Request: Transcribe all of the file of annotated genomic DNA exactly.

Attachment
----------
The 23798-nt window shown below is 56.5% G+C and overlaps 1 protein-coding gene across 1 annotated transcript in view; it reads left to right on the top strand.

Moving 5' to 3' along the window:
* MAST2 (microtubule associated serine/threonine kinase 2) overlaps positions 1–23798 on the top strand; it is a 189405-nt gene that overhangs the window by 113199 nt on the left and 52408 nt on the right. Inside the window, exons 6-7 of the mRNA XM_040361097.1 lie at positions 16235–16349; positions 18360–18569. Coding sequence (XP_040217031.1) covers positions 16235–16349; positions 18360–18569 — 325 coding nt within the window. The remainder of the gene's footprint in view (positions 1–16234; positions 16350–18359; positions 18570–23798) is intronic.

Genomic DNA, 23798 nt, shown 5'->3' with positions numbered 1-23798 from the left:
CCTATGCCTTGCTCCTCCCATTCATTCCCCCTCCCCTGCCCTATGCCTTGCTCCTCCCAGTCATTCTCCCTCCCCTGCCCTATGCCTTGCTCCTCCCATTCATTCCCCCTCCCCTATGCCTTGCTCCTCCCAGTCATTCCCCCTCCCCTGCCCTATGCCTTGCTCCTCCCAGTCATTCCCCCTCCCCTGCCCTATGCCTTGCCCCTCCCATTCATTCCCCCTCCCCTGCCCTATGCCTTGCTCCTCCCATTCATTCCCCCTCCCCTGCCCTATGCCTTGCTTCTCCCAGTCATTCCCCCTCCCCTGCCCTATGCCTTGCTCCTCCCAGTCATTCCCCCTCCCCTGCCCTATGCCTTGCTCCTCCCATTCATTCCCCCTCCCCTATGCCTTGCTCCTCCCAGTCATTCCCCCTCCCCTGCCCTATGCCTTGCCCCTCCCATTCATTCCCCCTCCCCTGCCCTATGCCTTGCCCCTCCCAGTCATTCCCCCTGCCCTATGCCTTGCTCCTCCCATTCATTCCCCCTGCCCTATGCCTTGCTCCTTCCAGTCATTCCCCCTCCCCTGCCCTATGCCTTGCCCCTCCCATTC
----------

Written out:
The 23798-nt window shown below is 56.5% G+C and overlaps 1 protein-coding gene across 1 annotated transcript in view; it reads left to right on the top strand.

Moving 5' to 3' along the window:
* MAST2 (microtubule associated serine/threonine kinase 2) overlaps positions 1–23798 on the top strand; it is a 189405-nt gene that overhangs the window by 113199 nt on the left and 52408 nt on the right. Inside the window, exons 6-7 of the mRNA XM_040361097.1 lie at positions 16235–16349; positions 18360–18569. Coding sequence (XP_040217031.1) covers positions 16235–16349; positions 18360–18569 — 325 coding nt within the window. The remainder of the gene's footprint in view (positions 1–16234; positions 16350–18359; positions 18570–23798) is intronic.

Genomic DNA, 23798 nt, shown 5'->3' with positions numbered 1-23798 from the left:
CCTATGCCTTGCTCCTCCCATTCATTCCCCCTCCCCTGCCCTATGCCTTGCTCCTCCCAGTCATTCTCCCTCCCCTGCCCTATGCCTTGCTCCTCCCATTCATTCCCCCTCCCCTATGCCTTGCTCCTCCCAGTCATTCCCCCTCCCCTGCCCTATGCCTTGCTCCTCCCAGTCATTCCCCCTCCCCTGCCCTATGCCTTGCCCCTCCCATTCATTCCCCCTCCCCTGCCCTATGCCTTGCTCCTCCCATTCATTCCCCCTCCCCTGCCCTATGCCTTGCTTCTCCCAGTCATTCCCCCTCCCCTGCCCTATGCCTTGCTCCTCCCAGTCATTCCCCCTCCCCTGCCCTATGCCTTGCTCCTCCCATTCATTCCCCCTCCCCTATGCCTTGCTCCTCCCAGTCATTCCCCCTCCCCTGCCCTATGCCTTGCCCCTCCCATTCATTCCCCCTCCCCTGCCCTATGCCTTGCCCCTCCCAGTCATTCCCCCTGCCCTATGCCTTGCTCCTCCCATTCATTCCCCCTGCCCTATGCCTTGCTCCTTCCAGTCATTCCCCCTCCCCTGCCCTATGCCTTGCCCCTCCCATTC